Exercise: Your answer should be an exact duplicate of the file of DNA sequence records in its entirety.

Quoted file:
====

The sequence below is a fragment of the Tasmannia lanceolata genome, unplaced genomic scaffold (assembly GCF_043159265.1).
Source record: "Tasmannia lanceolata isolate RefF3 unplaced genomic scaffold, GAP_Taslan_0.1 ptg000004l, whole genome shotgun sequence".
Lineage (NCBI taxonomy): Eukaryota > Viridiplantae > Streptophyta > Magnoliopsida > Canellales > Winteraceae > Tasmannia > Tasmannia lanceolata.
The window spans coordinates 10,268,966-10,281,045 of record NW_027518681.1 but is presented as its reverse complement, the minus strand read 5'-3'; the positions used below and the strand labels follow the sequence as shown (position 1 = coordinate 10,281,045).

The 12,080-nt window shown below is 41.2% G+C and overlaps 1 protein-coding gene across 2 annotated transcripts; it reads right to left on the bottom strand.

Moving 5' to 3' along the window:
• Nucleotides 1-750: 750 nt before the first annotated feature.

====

The sequence below is a fragment of the Tasmannia lanceolata genome, unplaced genomic scaffold (assembly GCF_043159265.1).
Source record: "Tasmannia lanceolata isolate RefF3 unplaced genomic scaffold, GAP_Taslan_0.1 ptg000004l, whole genome shotgun sequence".
Lineage (NCBI taxonomy): Eukaryota > Viridiplantae > Streptophyta > Magnoliopsida > Canellales > Winteraceae > Tasmannia > Tasmannia lanceolata.
The window spans coordinates 10,268,966-10,281,045 of record NW_027518681.1 but is presented as its reverse complement, the minus strand read 5'-3'; the positions used below and the strand labels follow the sequence as shown (position 1 = coordinate 10,281,045).

The 12,080-nt window shown below is 41.2% G+C and overlaps 1 protein-coding gene across 2 annotated transcripts; it reads right to left on the bottom strand.

Moving 5' to 3' along the window:
• Nucleotides 1-750: 750 nt before the first annotated feature.